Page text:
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ERIC Number: EJ979411
Record Type: Journal
Publication Date: 2012
Pages: 6
Abstractor: ERIC
ISSN: ISSN-1537-5749
A Running Start for ELLs
Herbert, Marion
District Administration, v48 n6 p52-57 Jul-Aug 2012
One in four students under the age of six comes from an immigrant family in which at least one parent does not speak English. Traditionally, states such as Nevada, California, New Mexico, Arizona and Texas have served the vast majority of English language learner (ELL) students, although the surging growth of this demographic--now 5.5 million students--can be seen nationwide in new "gateway" states, including South Carolina, Indiana, Arkansas and Virginia, which are attracting more immigrant families. It is almost inevitable that every teacher across the nation will encounter an ELL student during his or her career if it hasn't happened already. As this population continues to swell, the achievement gap between ELLs and their non-ELL peers continues to widen. Many educators and legislators point to early childhood programs as a solution. There is a vast body of research linking students' performance in their early years to their success in the K12 arena. Achievement patterns in language and reading are established largely in the period from birth through the end of the primary grades. Researchers have also linked early learning to various long-term benefits, including high employment and lower crime rates, compared to those who don't have access. Early learning programs help bridge the gaps in school readiness, and it's in those younger years when the brain is best suited for language acquisition.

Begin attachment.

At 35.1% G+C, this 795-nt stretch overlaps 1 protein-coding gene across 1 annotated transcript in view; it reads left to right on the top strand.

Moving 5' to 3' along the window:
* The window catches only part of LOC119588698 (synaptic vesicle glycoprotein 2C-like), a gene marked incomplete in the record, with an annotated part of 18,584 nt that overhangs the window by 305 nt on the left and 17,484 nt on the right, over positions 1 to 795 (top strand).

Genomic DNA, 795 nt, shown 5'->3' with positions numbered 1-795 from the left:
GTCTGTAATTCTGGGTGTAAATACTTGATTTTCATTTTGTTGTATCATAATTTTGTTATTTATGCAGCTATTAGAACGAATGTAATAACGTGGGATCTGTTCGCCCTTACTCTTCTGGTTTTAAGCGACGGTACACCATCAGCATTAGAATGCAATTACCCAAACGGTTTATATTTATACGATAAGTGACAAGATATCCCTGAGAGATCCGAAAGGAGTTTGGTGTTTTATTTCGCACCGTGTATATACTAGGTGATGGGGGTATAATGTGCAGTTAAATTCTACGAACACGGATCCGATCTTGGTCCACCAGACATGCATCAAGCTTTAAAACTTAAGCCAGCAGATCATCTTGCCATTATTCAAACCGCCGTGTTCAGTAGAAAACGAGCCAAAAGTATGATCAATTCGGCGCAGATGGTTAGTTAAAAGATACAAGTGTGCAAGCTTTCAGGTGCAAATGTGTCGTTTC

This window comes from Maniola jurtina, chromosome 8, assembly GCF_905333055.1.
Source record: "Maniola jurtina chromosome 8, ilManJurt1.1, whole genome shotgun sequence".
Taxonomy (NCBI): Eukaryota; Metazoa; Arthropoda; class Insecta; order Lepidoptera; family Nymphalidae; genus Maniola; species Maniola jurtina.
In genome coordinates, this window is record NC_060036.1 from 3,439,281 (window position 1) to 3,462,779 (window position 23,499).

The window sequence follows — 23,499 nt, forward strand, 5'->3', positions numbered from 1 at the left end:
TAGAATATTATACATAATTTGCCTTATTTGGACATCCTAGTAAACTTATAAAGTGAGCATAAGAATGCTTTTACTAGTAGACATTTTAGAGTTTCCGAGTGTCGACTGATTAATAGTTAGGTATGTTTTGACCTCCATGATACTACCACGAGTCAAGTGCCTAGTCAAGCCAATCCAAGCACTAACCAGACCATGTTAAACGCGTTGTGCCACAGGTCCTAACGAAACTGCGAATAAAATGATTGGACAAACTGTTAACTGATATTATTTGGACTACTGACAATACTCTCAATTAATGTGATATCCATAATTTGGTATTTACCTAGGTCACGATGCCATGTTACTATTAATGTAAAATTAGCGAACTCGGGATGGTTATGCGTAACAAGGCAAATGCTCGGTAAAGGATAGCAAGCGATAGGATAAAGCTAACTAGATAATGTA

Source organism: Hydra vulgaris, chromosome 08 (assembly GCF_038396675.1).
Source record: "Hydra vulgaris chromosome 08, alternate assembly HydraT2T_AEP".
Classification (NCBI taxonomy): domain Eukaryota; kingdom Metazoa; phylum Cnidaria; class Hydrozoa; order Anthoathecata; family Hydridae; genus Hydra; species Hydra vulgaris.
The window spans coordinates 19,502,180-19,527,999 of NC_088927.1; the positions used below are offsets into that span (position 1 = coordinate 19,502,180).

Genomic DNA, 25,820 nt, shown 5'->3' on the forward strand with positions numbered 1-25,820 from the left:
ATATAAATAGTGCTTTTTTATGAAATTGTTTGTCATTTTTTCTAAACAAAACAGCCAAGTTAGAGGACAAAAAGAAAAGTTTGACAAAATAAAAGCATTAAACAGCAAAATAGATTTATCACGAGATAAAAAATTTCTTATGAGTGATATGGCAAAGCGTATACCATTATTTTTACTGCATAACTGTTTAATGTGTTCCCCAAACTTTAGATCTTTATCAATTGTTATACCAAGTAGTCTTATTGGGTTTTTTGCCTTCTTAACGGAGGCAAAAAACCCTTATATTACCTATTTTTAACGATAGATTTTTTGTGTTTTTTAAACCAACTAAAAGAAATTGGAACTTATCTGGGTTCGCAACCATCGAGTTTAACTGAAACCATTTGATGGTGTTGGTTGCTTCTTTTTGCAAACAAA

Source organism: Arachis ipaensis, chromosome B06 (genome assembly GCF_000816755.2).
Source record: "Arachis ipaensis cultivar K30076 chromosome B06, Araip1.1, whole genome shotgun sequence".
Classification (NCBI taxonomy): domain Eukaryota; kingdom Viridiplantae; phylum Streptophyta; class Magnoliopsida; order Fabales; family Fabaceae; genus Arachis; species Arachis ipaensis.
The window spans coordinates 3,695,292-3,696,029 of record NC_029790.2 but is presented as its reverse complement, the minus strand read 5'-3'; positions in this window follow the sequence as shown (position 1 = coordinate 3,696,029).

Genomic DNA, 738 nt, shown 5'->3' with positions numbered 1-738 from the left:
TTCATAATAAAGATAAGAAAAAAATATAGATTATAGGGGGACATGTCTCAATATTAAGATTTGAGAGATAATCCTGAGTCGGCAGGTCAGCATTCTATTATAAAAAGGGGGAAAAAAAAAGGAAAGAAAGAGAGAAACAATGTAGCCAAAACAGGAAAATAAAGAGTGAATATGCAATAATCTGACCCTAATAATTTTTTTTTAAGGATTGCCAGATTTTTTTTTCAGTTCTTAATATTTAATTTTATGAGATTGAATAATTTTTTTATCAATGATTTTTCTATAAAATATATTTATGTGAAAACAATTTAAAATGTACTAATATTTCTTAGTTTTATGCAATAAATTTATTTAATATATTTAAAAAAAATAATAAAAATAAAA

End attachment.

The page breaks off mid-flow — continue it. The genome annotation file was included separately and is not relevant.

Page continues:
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Publication Type: Journal Articles; Reports - Descriptive
Education Level: Elementary Secondary Education
Audience: N/A
Language: English
Sponsor: N/A
Authoring Institution: N/A
Identifiers - Laws, Policies, & Programs: Elementary and Secondary Education Act Title I; Elementary and Secondary Education Act Title III; No Child Left Behind Act 2001